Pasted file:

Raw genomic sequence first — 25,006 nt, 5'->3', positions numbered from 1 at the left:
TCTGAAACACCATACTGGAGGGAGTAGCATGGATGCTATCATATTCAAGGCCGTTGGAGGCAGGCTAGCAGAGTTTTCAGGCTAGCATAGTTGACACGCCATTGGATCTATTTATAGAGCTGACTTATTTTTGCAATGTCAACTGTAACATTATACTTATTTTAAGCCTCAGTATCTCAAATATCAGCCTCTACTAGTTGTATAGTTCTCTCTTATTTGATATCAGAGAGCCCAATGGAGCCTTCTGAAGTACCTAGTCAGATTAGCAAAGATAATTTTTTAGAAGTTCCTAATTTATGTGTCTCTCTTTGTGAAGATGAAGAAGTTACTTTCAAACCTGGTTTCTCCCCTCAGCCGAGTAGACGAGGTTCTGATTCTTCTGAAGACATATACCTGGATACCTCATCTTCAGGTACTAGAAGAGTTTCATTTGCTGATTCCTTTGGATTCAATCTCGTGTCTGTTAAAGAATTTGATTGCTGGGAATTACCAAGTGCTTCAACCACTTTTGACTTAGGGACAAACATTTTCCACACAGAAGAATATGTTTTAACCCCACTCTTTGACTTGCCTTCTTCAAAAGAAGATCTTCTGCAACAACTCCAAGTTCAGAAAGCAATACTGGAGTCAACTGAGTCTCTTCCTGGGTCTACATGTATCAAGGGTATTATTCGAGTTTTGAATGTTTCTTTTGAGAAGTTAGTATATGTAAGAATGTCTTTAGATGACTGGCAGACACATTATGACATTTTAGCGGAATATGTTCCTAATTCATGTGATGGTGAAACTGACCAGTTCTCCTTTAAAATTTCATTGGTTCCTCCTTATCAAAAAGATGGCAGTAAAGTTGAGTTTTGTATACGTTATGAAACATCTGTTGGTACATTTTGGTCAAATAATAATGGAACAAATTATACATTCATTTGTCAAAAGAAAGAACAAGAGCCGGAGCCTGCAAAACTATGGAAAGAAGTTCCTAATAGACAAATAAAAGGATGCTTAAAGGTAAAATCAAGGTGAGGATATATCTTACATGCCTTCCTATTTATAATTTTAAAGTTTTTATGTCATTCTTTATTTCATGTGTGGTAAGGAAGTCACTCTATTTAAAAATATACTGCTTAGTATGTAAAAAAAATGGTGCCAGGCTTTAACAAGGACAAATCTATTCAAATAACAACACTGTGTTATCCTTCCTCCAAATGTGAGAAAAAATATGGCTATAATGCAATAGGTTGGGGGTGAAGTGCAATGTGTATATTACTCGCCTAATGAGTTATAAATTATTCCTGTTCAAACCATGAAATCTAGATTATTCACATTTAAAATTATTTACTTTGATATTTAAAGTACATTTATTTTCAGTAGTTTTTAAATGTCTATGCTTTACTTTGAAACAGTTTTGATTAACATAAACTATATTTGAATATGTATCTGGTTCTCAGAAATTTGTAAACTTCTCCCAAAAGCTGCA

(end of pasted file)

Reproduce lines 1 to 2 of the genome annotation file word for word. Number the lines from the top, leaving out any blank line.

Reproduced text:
Raw genomic sequence first — 25,006 nt, 5'->3', positions numbered from 1 at the left:
TCTGAAACACCATACTGGAGGGAGTAGCATGGATGCTATCATATTCAAGGCCGTTGGAGGCAGGCTAGCAGAGTTTTCAGGCTAGCATAGTTGACACGCCATTGGATCTATTTATAGAGCTGACTTATTTTTGCAATGTCAACTGTAACATTATACTTATTTTAAGCCTCAGTATCTCAAATATCAGCCTCTACTAGTTGTATAGTTCTCTCTTATTTGATATCAGAGAGCCCAATGGAGCCTTCTGAAGTACCTAGTCAGATTAGCAAAGATAATTTTTTAGAAGTTCCTAATTTATGTGTCTCTCTTTGTGAAGATGAAGAAGTTACTTTCAAACCTGGTTTCTCCCCTCAGCCGAGTAGACGAGGTTCTGATTCTTCTGAAGACATATACCTGGATACCTCATCTTCAGGTACTAGAAGAGTTTCATTTGCTGATTCCTTTGGATTCAATCTCGTGTCTGTTAAAGAATTTGATTGCTGGGAATTACCAAGTGCTTCAACCACTTTTGACTTAGGGACAAACATTTTCCACACAGAAGAATATGTTTTAACCCCACTCTTTGACTTGCCTTCTTCAAAAGAAGATCTTCTGCAACAACTCCAAGTTCAGAAAGCAATACTGGAGTCAACTGAGTCTCTTCCTGGGTCTACATGTATCAAGGGTATTATTCGAGTTTTGAATGTTTCTTTTGAGAAGTTAGTATATGTAAGAATGTCTTTAGATGACTGGCAGACACATTATGACATTTTAGCGGAATATGTTCCTAATTCATGTGATGGTGAAACTGACCAGTTCTCCTTTAAAATTTCATTGGTTCCTCCTTATCAAAAAGATGGCAGTAAAGTTGAGTTTTGTATACGTTATGAAACATCTGTTGGTACATTTTGGTCAAATAATAATGGAACAAATTATACATTCATTTGTCAAAAGAAAGAACAAGAGCCGGAGCCTGCAAAACTATGGAAAGAAGTTCCTAATAGACAAATAAAAGGATGCTTAAAGGTAAAATCAAGGTGAGGATATATCTTACATGCCTTCCTATTTATAATTTTAAAGTTTTTATGTCATTCTTTATTTCATGTGTGGTAAGGAAGTCACTCTATTTAAAAATATACTGCTTAGTATGTAAAAAAAATGGTGCCAGGCTTTAACAAGGACAAATCTATTCAAATAACAACACTGTGTTATCCTTCCTCCAAATGTGAGAAAAAATATGGCTATAATGCAATAGGTTGGGGGTGAAGTGCAATGTGTATATTACTCGCCTAATGAGTTATAAATTATTCCTGTTCAAACCATGAAATCTAGATTATTCACATTTAAAATTATTTACTTTGATATTTAAAGTACATTTATTTTCAGTAGTTTTTAAATGTCTATGCTTTACTTTGAAACAGTTTTGATTAACATAAACTATATTTGAATATGTATCTGGTTCTCAGAAATTTGTAAACTTCTCCCAAAAGCTGCA